Lord Justice Jackson, giving the main judgment of the court in Minkin v Lesley Landsberg (Practising As Barnet Family Law)  EWCA Civ 1152 held that the solicitor was not under a duty to give the broader advice or warnings for which the claimant contended.
In reaching his ruling, Jackson LJ laid out five principles he had derived from the applicable case law:
1. A solicitor’s contractual duty is to carry out the tasks which the client has instructed and the solicitor has agreed to undertake.
2. It is implicit in the solicitor’s retainer that he/she will proffer advice which is reasonably incidental to the work that he/she is carrying out.
3. In determining what advice is reasonably incidental, it is necessary to have regard to all the circumstances of the case, including the character and experience of the client.
4. In relation to (3), it is not possible to give definitive guidance, but one can give fairly bland illustrations. An experienced businessman will not wish to pay for being told that which he/she already knows. An impoverished client will not wish to pay for advice which he/she cannot afford. An inexperienced client will expect to be warned of risks which are (or should be) apparent to the solicitor but not to the client.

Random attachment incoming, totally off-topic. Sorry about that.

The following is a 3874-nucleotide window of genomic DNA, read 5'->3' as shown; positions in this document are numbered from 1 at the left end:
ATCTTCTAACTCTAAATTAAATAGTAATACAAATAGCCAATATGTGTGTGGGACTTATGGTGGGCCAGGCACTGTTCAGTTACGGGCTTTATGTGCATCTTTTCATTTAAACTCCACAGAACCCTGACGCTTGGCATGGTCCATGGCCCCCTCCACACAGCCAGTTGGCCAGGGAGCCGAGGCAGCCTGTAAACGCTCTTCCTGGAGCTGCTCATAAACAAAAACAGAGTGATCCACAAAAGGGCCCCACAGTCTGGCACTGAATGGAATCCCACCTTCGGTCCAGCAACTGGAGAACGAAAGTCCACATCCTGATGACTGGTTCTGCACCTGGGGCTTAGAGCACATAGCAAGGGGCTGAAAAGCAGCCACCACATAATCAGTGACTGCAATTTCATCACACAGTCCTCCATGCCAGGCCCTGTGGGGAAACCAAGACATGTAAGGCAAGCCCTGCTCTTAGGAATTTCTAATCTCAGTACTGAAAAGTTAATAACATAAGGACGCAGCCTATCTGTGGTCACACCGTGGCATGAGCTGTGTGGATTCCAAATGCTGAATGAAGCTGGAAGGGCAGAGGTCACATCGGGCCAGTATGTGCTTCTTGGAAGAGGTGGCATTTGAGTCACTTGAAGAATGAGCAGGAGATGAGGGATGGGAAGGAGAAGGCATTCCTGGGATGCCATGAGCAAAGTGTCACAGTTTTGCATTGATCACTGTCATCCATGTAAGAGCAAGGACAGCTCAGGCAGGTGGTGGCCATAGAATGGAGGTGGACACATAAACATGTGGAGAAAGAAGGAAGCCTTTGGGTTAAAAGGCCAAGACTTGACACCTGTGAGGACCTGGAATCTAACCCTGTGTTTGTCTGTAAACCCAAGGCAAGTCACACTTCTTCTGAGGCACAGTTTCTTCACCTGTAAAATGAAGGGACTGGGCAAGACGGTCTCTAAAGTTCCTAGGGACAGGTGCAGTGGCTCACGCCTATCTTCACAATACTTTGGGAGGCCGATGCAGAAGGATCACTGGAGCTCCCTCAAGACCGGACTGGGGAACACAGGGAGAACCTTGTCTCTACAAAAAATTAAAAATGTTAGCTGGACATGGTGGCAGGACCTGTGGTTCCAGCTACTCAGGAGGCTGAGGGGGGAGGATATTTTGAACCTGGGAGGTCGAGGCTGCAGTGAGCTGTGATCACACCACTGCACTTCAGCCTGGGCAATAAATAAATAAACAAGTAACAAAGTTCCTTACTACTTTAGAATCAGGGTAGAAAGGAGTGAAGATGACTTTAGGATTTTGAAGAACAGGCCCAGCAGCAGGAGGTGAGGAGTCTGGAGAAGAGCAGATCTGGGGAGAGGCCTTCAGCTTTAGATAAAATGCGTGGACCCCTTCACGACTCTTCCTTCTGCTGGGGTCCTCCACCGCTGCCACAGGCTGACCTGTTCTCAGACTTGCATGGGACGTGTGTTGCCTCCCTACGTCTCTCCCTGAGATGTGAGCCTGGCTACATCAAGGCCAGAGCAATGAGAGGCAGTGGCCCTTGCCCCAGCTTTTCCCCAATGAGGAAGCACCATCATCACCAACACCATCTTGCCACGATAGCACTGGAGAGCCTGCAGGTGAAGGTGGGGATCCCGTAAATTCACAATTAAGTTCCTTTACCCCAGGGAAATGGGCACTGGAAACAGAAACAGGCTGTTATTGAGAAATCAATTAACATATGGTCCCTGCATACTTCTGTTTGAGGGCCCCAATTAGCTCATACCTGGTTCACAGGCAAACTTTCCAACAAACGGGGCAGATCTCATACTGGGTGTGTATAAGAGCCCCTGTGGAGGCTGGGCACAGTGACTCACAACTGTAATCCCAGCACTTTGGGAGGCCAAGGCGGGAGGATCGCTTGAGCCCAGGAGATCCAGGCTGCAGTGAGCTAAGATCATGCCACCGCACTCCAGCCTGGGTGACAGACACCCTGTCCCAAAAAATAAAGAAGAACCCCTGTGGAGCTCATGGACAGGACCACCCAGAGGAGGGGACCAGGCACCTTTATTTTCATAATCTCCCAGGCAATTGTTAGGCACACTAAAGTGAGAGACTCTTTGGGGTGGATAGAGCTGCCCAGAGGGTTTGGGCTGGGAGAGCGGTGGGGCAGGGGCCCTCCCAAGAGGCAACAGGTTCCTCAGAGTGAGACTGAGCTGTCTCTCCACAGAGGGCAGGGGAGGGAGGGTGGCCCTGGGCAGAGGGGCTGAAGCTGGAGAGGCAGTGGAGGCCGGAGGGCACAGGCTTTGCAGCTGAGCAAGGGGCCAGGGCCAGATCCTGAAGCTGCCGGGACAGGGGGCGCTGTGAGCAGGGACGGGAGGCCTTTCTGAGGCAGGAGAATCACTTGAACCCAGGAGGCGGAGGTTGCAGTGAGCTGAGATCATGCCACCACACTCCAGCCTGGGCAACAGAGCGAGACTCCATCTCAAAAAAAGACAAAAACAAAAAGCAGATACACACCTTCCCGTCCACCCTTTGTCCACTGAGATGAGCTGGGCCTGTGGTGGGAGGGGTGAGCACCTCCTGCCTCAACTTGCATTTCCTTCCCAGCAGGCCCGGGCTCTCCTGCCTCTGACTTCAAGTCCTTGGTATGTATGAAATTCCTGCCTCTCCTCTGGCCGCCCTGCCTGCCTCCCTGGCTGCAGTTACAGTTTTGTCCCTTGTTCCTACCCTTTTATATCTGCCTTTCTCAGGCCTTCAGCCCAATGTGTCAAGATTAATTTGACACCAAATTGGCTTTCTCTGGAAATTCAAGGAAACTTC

5. The solicitor and client may, by agreement, limit the duties which would otherwise form part of the solicitor’s retainer. As a matter of good practice the solicitor should confirm such agreement in writing. If the solicitor does not do so, the court may not accept that any such restriction was agreed.
Agreeing with Jackson LJ, Lady Justice King emphasised “It goes without saying that where a solicitor acts upon a limited retainer, the supporting client care letters, attendance notes and formal written retainers must be drafted with considerable care in order to reflect the client’s specific instructions.
“It may well be that with further passage of time, tried and tested formulas will be devised and used routinely by practitioners providing such a limited retainer service.”